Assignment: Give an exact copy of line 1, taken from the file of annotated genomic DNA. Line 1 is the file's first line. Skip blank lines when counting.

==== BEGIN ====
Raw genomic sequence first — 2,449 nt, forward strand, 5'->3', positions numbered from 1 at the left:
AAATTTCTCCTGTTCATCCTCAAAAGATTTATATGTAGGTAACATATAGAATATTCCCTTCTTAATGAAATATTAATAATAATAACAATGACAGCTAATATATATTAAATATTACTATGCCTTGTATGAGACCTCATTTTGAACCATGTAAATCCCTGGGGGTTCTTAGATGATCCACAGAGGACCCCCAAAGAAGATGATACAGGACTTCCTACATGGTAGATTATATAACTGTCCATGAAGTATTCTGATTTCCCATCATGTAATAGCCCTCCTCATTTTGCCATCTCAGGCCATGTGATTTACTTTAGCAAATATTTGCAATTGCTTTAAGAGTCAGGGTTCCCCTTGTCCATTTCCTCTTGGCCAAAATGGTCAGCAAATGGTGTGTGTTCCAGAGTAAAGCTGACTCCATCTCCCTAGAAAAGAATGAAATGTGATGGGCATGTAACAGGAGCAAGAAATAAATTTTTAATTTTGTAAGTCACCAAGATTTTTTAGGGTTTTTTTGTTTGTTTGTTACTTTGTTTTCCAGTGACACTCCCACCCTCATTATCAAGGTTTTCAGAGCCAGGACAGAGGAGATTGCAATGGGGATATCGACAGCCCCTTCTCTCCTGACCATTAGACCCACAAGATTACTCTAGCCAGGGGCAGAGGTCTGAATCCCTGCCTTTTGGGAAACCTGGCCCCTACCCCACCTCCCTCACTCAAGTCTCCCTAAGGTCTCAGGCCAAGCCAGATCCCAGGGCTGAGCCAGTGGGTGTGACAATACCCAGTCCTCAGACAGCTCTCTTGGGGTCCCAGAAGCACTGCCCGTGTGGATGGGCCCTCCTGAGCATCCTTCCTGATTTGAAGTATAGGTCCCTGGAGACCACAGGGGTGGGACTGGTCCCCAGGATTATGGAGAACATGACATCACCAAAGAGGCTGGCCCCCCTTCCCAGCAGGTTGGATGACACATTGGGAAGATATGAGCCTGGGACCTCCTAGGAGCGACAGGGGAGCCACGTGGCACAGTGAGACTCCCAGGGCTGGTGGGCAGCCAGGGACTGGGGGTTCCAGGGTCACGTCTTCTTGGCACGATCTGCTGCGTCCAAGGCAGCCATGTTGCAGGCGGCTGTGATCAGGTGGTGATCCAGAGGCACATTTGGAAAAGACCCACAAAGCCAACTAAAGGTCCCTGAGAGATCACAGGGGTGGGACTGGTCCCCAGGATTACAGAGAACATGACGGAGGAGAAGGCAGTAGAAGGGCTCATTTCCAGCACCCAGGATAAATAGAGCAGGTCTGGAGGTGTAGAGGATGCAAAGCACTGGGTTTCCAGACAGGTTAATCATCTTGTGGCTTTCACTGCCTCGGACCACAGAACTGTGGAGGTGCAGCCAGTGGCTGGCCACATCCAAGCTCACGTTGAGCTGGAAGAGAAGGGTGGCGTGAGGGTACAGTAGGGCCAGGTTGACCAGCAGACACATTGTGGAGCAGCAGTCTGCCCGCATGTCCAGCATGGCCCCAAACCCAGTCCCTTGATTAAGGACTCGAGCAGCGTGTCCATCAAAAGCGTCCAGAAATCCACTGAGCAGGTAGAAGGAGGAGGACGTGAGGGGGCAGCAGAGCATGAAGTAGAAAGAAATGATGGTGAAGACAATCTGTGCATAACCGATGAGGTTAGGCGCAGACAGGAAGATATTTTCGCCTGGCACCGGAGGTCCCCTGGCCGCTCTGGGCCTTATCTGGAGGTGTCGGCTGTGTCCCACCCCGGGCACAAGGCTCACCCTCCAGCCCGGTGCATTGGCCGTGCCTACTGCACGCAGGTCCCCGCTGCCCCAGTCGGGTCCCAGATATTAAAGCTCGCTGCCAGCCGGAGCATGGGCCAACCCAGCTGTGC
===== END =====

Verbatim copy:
Raw genomic sequence first — 2,449 nt, forward strand, 5'->3', positions numbered from 1 at the left: